The cover letter is your elevator pitch to an organisation. Where the CV puts your entire career in bullet points, the cover letter tells the hiring officer why you should be employed. It is designed to reinforce your commitment to the organisation’s ideals even though you barely know them. In only a few words, you have the chance to impress your prospective employer

A good cover letter includes a heading that spells out clearly the job you are applying for and a catchy introduction. The second and third paragraphs are your 15 seconds of fame. Assume you are seated on a couch with the CEO of your dream company and he/she asks you to say why you should be considered the job…in ten seconds; this is what these paragraphs of your cover letter should do. Don’t sell yourself short. Don’t be modest. Say exactly what you have achieved in your previous jobs. Tell him or her what you bring to the table. Back it up with a summary of these achievements, and then close.

As with the CV, you need to design a cover letter for each job you are applying. It doesn’t do to just change the company address and date; rather, your cover letter should reflect the job description; your skillset and experiences should be in reference to the job requirements.

The best way to create a compelling cover letter is to tap into your strengths and aspirations. Speak to a recruitment coach to know what to not put on your cover letter.

The Application Process – Pay Attention to Instructions

If you don’t want to send a lot of applications, then make sure the one you send is your best ever. It means you should go the extra step to craft the perfect cover letter; your CV should be tailor-made to meet the requirements in the job ad. Don’t recycle old letters; the hiring manager will see through the disjointed paragraphs very easily.

Pay close attention to documents you are asked to include. If they ask for copies of your national service certificate, make sure you include it in the application folder. Also, make sure you state in the body of the email all the documents you have attached to the email. If they are not expecting any documents from you, the email server could treat your application as a potential threat and get rid of it. If they ask for CV and cover letter in word document, follow the instructions to the letter.

Email Subject Line: If you are sending your application via email, follow instructions regarding the subject line. Never leave the subject line empty, as it could be send straight to spam. Too many applicants either leave the subject blank or put synonyms or variations of their own subject. This is wrong. If the instruction says put “Accra Marketing Executive” in the email subject, you should put “Accra Marketing Executive” or “Accra Marketing Executive – Kofi Mensah”. But variations like “Accra Marketing”, “The Accra Marketer”, “Best Marketing Executive” etc are wrong because they fail to include the precise keyword or key phrase required.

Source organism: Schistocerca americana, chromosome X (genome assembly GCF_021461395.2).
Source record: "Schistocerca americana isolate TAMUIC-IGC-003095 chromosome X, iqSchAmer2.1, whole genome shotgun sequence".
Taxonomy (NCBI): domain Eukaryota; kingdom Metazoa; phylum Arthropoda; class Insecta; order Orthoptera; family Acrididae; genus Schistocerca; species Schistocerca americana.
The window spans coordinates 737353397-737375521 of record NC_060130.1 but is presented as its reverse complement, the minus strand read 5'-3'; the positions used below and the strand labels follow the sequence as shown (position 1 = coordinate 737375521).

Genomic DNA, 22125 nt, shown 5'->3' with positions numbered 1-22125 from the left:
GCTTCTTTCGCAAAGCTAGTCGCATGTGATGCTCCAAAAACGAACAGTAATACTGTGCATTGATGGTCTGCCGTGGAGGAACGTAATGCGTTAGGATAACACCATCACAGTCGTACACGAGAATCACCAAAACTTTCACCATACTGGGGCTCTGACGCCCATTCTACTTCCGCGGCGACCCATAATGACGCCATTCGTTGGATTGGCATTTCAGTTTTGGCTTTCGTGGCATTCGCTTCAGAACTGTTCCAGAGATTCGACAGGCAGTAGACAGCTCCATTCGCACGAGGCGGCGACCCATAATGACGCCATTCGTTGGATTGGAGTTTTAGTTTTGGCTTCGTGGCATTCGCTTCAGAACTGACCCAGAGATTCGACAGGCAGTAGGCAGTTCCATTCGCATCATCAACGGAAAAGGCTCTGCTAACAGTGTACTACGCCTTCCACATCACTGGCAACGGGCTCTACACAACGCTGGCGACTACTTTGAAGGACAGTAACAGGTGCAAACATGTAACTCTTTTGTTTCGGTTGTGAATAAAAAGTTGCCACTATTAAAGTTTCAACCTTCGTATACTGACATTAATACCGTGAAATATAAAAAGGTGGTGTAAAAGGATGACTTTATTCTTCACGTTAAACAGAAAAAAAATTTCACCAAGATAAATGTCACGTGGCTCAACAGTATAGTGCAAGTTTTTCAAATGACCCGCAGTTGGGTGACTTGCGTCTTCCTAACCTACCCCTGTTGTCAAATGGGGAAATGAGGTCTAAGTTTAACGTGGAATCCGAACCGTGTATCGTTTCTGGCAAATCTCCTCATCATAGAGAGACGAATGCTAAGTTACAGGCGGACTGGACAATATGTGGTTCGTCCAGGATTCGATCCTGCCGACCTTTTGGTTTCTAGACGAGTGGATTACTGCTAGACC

More importantly, don’t apply for just any job you come across. Look at the ones you are most suitably qualified for in terms of experience, qualifications, etc. If you are just blasting a hundred applications and hoping for a chance, you will receive more disappointments than you deserve. Worse, you could actually land a job you are not happy with, and you will stuck in it and be too afraid to quit and wait for the right position. If you are looking for a career in marketing, for example, create a shortlist of about 15 job ads you see on the internet. Then whittle that down to three to five of which you find yourself most interested in. These are the jobs you should apply to, not the entire 15 catalogue of job opportunities.


Landing the perfect job requires smart work. You have to start by defining you career path. Then you craft the perfect job application by tailoring your CV and cover letter to meet the job requirements. Make sure you are also applying for jobs you are most qualified for. At, we don’t recommend applying for more than 2 jobs per week. Save your energy and rather put more effort into few applications. The name of the game is quality, not quantity.